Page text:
An inventive device is further detailed in FIG. 2 generally at 30 where like numerals correspond to the meaning imparted thereto with respect to the aforementioned figure and specification text. Device 30 has a central medical appliance that is depicted as a cannula 34 shown in the context of providing fluid communication between a medical appliance 34 with subject vein V. The medical instrument 34 illustratively includes a catheter, cannula, pin, or wire or other percutaneous instrument with specific versions thereof including a Steinman pin and a Kirschner wire. The device 30 is percutaneous through the epidermis, dermis, and subcutaneous layers that are denoted at E, D, and S, respectively. The device 30 has an inner sleeve 12a that corresponds to sleeve 12 detailed with respect to FIG. 1 with the exception of varying in dimensionality. The inner sleeve 12a has a porous matrix 18 in fluid communication with the vacuum or hydrodynamic draw source 22. Matrix 26 is optionally present intermediate between matrix 18 and surface 24. Preferably, a coating substance 27 overlies the surface 24. An outer sleeve 36 engages the medical appliance 34 at a vacuum seal 36 and forms fluid communication with a vacuum or hydrodynamic draw source 22 via conduit 38. The outer sleeve 33 of device 30 is shown in FIG. 2 as the outer sleeve 33 wholly enveloping inner sleeve 12a and serves as an introducer preventing the transmission of skin bacteria to the wound created by placement of the device 30 and after positioning as shown in FIG. 2, the outer sleeve 33 is retracted relative to the appliance 34 and inner sleeve 12a to a position preferably just above epidermis E thereby allowing the source 22 to draw fluid through the then exposed surface 24 and that of an optional coating 27 to the surrounding tissue as well as the draw created source 22. It is appreciated that the relative dimensions of attributes depicted in FIG. 2 are distorted for visual clarity.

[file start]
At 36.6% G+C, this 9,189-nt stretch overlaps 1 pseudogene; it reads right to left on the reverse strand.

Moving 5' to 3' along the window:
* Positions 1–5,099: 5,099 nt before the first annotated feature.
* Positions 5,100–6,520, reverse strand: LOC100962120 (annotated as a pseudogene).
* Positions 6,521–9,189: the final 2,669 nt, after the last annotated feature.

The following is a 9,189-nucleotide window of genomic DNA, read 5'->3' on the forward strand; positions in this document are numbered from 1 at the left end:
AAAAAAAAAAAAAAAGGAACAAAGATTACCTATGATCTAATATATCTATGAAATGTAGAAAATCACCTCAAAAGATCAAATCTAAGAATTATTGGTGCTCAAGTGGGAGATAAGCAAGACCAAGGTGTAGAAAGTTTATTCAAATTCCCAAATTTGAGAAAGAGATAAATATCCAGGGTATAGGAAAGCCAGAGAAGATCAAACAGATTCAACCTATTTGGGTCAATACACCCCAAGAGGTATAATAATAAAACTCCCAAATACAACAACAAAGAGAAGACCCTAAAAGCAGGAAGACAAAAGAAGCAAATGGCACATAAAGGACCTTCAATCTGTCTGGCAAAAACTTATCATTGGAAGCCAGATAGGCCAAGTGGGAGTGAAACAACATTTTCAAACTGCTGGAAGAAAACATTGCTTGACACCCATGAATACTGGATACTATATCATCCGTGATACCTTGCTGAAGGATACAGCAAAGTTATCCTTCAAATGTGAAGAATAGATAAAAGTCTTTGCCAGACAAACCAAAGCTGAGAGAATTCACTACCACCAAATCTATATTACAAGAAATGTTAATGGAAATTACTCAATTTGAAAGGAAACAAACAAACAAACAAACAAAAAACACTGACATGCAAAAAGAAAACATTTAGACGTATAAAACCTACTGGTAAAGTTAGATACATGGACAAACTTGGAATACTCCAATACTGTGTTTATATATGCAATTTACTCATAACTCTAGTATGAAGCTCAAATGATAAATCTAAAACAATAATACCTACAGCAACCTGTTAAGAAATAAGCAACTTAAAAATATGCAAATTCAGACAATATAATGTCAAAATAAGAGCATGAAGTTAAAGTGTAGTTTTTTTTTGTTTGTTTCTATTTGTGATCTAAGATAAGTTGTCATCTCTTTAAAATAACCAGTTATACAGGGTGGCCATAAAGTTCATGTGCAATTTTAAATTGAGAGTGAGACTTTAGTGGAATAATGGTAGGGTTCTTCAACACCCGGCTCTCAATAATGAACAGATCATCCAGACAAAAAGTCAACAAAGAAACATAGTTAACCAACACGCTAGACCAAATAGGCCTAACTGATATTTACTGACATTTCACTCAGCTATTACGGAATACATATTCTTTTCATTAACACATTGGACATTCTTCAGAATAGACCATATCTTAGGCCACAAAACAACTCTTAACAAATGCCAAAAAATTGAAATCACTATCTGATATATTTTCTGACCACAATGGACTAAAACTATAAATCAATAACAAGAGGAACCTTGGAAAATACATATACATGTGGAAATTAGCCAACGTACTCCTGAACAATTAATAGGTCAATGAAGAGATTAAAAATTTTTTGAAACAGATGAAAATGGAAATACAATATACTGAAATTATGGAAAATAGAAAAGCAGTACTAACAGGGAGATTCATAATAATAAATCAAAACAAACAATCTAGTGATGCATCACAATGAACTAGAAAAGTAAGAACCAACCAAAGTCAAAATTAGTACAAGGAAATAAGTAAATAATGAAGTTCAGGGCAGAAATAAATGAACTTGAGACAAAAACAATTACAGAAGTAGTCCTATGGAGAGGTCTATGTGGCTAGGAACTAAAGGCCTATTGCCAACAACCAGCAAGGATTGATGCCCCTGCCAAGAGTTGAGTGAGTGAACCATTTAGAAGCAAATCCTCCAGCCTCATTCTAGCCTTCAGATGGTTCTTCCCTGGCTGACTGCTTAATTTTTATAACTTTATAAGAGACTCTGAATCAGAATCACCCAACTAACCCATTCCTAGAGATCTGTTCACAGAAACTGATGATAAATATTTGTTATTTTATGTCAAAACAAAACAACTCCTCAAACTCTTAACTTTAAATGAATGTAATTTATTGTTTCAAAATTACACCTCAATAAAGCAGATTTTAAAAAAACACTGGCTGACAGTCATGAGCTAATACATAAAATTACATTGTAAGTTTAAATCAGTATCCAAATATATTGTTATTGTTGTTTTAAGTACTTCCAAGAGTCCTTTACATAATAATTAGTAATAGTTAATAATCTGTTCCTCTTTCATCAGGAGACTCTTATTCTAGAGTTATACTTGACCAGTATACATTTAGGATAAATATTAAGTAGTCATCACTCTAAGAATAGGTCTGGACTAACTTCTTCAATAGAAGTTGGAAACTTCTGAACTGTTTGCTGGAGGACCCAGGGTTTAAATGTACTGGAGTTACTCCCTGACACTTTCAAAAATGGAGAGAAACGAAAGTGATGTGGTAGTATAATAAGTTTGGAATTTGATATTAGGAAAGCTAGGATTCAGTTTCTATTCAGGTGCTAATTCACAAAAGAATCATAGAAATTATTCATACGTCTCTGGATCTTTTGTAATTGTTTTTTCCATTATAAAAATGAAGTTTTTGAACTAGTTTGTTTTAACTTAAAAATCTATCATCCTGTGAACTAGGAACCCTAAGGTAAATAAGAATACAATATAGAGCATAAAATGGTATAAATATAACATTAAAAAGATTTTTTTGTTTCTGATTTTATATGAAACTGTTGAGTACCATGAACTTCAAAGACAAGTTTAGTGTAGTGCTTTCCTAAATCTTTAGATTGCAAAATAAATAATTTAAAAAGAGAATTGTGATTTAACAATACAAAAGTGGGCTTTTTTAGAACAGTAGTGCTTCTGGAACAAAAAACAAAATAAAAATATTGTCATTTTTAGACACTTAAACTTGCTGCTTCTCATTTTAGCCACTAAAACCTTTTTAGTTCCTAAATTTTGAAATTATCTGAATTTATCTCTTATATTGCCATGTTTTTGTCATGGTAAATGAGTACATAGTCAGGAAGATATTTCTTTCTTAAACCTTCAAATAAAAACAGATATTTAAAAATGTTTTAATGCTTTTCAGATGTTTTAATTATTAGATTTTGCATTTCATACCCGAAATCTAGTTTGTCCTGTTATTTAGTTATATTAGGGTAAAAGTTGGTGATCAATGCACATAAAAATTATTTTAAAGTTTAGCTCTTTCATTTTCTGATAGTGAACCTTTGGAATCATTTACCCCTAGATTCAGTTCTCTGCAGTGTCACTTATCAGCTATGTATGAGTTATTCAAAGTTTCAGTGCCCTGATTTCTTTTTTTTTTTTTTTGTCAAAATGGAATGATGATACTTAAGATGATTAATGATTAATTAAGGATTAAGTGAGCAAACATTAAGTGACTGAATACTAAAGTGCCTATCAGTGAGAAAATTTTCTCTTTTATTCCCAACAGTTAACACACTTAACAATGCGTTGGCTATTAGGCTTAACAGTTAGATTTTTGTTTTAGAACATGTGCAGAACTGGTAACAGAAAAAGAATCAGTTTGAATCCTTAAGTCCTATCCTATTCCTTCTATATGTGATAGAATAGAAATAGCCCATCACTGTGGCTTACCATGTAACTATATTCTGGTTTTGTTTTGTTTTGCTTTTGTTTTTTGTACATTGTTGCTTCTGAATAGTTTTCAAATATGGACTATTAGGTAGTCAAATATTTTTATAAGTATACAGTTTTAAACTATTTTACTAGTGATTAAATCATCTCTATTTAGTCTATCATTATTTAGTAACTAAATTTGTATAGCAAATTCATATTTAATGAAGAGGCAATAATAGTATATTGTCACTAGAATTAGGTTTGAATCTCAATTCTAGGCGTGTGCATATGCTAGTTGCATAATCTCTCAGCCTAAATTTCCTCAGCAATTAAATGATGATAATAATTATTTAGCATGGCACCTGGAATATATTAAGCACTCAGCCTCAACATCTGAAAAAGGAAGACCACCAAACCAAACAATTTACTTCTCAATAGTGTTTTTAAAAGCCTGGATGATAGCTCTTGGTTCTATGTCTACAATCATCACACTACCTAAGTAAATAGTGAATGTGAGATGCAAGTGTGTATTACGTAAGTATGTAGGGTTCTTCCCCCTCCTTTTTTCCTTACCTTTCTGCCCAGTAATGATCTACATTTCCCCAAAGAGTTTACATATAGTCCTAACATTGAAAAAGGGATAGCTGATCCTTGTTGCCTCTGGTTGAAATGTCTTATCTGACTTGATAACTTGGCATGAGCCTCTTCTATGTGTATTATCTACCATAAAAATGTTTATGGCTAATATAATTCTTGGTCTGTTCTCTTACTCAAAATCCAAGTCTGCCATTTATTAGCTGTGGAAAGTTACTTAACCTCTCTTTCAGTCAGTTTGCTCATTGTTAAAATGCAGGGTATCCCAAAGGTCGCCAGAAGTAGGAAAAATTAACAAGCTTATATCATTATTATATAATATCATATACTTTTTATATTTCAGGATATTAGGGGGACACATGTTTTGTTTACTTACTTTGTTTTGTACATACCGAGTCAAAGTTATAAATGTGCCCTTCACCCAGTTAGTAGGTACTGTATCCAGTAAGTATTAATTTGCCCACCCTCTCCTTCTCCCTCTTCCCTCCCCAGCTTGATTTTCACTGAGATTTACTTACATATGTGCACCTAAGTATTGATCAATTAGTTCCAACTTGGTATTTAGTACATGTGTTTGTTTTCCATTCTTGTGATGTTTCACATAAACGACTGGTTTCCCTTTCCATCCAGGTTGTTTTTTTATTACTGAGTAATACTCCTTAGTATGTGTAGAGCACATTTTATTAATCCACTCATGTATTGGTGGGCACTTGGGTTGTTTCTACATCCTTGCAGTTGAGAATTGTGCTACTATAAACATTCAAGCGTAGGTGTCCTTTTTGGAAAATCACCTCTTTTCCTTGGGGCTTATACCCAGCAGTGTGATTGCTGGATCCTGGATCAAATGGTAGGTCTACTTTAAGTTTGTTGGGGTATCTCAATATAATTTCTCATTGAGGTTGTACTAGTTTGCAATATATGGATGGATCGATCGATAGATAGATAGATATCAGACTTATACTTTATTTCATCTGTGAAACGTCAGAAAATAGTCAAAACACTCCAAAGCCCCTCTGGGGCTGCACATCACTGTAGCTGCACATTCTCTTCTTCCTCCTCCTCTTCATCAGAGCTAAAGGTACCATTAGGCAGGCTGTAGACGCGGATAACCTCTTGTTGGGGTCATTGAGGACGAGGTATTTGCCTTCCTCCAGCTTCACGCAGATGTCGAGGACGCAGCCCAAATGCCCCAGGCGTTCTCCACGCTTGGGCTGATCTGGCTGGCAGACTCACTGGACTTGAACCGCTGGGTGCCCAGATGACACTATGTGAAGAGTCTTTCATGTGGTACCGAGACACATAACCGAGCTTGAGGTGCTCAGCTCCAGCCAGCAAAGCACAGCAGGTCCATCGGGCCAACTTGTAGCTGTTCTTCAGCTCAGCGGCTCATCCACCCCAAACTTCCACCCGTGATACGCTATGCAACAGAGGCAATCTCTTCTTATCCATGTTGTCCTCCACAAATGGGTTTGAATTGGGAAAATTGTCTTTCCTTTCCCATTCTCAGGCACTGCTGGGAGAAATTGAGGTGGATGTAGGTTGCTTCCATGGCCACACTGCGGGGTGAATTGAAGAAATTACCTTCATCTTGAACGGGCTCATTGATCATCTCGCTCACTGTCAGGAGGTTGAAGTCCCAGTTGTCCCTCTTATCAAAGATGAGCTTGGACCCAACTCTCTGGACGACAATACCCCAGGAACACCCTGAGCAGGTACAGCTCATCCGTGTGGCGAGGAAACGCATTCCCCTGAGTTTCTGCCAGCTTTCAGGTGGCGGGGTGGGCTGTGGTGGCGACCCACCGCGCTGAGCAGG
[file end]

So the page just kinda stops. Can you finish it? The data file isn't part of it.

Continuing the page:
An inventive device is depicted in FIG. 3 generally at 40 where like numerals correspond to the meaning ascribed thereto in the aforementioned figures. The device 40 varies from that depicted in FIG. 2 only in that the outer sleeve 44 is preformed to not extend the full linear extent of the inner sleeve 12a and instead forms an insertion stop against the epidermis, E.